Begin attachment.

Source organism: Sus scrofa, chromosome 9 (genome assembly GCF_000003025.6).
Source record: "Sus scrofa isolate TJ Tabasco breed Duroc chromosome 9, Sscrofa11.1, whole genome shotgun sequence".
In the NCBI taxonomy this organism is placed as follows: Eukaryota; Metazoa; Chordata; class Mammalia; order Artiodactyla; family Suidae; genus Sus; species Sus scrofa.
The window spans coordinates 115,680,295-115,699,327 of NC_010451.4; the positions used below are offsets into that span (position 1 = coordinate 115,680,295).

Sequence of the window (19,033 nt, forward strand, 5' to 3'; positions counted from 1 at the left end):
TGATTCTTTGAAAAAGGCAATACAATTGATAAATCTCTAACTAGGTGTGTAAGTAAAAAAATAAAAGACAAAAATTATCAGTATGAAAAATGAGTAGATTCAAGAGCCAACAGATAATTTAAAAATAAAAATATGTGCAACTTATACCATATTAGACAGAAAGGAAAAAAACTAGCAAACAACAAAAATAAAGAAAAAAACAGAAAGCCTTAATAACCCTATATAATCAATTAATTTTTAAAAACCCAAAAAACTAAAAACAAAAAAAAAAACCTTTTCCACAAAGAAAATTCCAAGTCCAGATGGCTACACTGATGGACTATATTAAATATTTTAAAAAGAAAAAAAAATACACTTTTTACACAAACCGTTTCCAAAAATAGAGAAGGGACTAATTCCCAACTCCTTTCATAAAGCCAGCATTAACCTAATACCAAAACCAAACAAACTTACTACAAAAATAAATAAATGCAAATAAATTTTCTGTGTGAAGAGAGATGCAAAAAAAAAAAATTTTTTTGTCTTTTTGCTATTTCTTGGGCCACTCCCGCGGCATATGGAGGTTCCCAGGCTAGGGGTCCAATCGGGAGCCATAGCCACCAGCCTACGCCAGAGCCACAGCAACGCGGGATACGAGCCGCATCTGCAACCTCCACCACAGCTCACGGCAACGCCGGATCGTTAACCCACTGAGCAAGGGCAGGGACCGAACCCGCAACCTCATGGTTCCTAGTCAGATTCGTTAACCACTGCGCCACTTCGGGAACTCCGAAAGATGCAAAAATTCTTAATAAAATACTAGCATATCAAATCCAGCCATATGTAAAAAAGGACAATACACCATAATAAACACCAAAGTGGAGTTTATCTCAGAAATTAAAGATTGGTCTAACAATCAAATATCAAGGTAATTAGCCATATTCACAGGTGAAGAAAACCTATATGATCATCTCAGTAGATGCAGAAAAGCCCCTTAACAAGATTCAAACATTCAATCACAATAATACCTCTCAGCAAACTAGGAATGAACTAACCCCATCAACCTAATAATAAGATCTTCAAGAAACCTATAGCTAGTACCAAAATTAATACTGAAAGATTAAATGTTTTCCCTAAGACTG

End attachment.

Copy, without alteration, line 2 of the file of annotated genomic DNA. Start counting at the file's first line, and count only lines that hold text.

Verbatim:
Source record: "Sus scrofa isolate TJ Tabasco breed Duroc chromosome 9, Sscrofa11.1, whole genome shotgun sequence".